After five years of being a libertarian, abortion is still the one political issue I haven’t made my mind up about.
That government has no business legislating one way or another is for me a given – but if abortion is murder, then libertarian ethics kick in, and the mother may be initiating violence.
Whether the Non-Aggression Principle is indeed violated depends entirely on whether abortion is murder. Since I’ve still not made up my mind about this, I’m going to spell out the arguments and thoughts I have on this topic, even though they are a work in progress.
When Does Abortion Become Murder?
Since it is murder to kill a newborn, it can be likewise said that aborting a fetus a day before the due date is also murder. After all, a C-Section performed at this time would result in a living newborn. The same is true if a C-Section is performed a week, or even a month before the due time.
On the other hand, an aborted fetus just a day after conception is probably not murder, since the development of the fetus is by then minimal – just a small cluster of cells.
Abortion, at a certain point in the development of the fetus, clearly becomes murder. But at what point? Where do we draw that line? What is it about a human being that makes it wrong to murder them?
Is it the fact that humans feel pain? I don’t think so. There are humans who, for various reasons, feel no pain. Killing them because of it is no less murder.
Is it the ability to think and reason? No, because that would make the murder of retards acceptable.
Or is it the fact that it cannot survive on its own? If a C-Section would result in an infant incapable of surviving, then perhaps the line could be drawn there. If the fetus cannot survive on its own, then it isn’t murder.
But I don’t think this is valid either. After all an infant, while capable of surviving in the immediate sense of not requiring an umbilical cord to feed it, would die in a few days without someone to look out for them. An infant cannot procure its own food, cannot seek shelter… it cannot even walk. Independence and the ability to survive are then not the defining characteristics of what makes someone human, either.
Some people might say it is the “soul”. I’m not religious in the least, and I do not see any evidence for belief in the existence of a soul. If a soul is some kind of spiritual entity separate from our bodies, I have seen no proof of it. As far as I can tell, the idea of a soul is a feeble attempt by humans to comfort themselves with a sense of immortality.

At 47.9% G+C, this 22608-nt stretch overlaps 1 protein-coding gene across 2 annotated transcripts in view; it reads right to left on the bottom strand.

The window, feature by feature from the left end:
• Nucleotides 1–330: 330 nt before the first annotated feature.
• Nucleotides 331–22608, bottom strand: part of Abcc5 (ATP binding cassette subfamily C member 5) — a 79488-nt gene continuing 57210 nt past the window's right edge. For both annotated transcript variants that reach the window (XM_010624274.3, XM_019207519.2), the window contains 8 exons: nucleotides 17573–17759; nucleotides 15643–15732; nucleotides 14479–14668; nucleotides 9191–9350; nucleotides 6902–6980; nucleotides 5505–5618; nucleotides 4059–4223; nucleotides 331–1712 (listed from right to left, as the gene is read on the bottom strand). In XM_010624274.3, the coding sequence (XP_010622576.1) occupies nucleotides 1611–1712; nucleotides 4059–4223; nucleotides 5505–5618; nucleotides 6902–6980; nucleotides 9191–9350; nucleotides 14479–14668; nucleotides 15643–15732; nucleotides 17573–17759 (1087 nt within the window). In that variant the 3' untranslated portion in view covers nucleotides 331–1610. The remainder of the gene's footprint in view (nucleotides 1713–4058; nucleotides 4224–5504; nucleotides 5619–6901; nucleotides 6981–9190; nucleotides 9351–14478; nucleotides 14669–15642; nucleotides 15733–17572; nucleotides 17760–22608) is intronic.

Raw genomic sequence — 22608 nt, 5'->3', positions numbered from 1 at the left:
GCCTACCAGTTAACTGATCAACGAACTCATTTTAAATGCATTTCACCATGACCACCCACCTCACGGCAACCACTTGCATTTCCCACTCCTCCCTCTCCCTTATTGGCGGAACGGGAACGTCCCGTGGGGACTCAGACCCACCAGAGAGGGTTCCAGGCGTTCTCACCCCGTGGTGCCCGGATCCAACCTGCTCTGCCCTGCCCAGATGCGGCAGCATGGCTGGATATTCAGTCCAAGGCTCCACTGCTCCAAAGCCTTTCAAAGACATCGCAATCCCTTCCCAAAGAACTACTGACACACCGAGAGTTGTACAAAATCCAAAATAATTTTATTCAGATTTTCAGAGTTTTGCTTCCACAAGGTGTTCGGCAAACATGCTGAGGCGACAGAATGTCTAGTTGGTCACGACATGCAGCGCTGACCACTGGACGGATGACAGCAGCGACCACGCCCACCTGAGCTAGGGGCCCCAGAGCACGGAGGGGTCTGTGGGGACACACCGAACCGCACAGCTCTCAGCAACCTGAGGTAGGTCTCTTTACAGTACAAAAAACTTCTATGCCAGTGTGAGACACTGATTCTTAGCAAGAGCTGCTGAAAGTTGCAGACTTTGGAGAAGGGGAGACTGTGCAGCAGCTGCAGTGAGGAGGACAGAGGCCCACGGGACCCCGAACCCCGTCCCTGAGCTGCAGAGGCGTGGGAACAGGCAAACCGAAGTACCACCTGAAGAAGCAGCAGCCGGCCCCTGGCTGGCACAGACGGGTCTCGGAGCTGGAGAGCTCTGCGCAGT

As such, positing the existence of a soul raises more questions than it answers. Occam’s razor would go against such an explanation. The soul is too much a leap of faith to be a good argument in a discussion based on reason.
Besides, merely believing in the existence of a soul still leaves the initial question unanswered. Now the question becomes “At what point does the soul enter the body?” Is it at conception? At a certain point in the development of the fetus? Now we have the initial problem, plus the problem of proving a soul exists.
So far, I have not found a satisfactory answer as to what it is specifically that makes killing a human murder, and hence at what point an abortion becomes murder. Have I missed something?
The Parasite Argument
The parasite argument comes from the self-ownership principle. Since the woman owns her body, the fetus can be thought of as trespassing on her property. And since the fetus is, when unwanted, a parasite that requires an umbilical cord to survive, the parasite argument states that the mother can “evict” the fetus.
For a while, this argument actually seemed like a fairly decent idea. It solved the problem through property rights, and seemed to put the question of what exactly makes killing a human an act of murder aside.
But then I realized that this argument does not apply if the fetus was invited in the first place.
Since no contraceptives are perfect, by having sex, even protected sex, the mother consents to the possibility of becoming pregnant.
Now since consent is the difference between sex and rape, a woman who is raped and did not consent to the act, did not consent to the pregnancy either. In this case, eviction of the fetus through an abortion is justified. This would confirm what most people believe: that abortion in case of rape is morally permissible.
But if she did consent to the possibility through sex, is eviction appropriate?
If I invite someone to my house, and then (for example because of their behaviour) decide I don’t want them there anymore, I can reasonably ask them to leave. If they insist on staying, I am perhaps justified in using force against them. After all, this is my property.
But what if they are unable to leave?
The fetus is that unique case. It is the case where an invitation may be given, but not rescinded until after a certain period of time, because the fetus becomes dependent on the mother for its survival. It cannot leave voluntarily. Eviction would require murder.
The Presumption of Innocence Analogy
Within the legal system, there is a certain bias. It says that better ten guilty men walk free, than an innocent man be caged.
To minimize the chance of innocent men being incarcerated, the general rule states that you are “Innocent until proven guilty”. This presumption of innocence puts the burden of proof on the prosecutor.
Let me construct an analogy with abortion:
I would rather not advocate an abortion even though the abortion would not have been murder, than advocate one and risk it having been so.
That’s basically where I’ve arrived at so far. Abortion is okay if no invitation was given (in case of rape), but not okay under other circumstances.
Frankly I’m not very satisfied. I feel like I’ve missed something. Do you have additional arguments? Please leave a comment if you have something to add.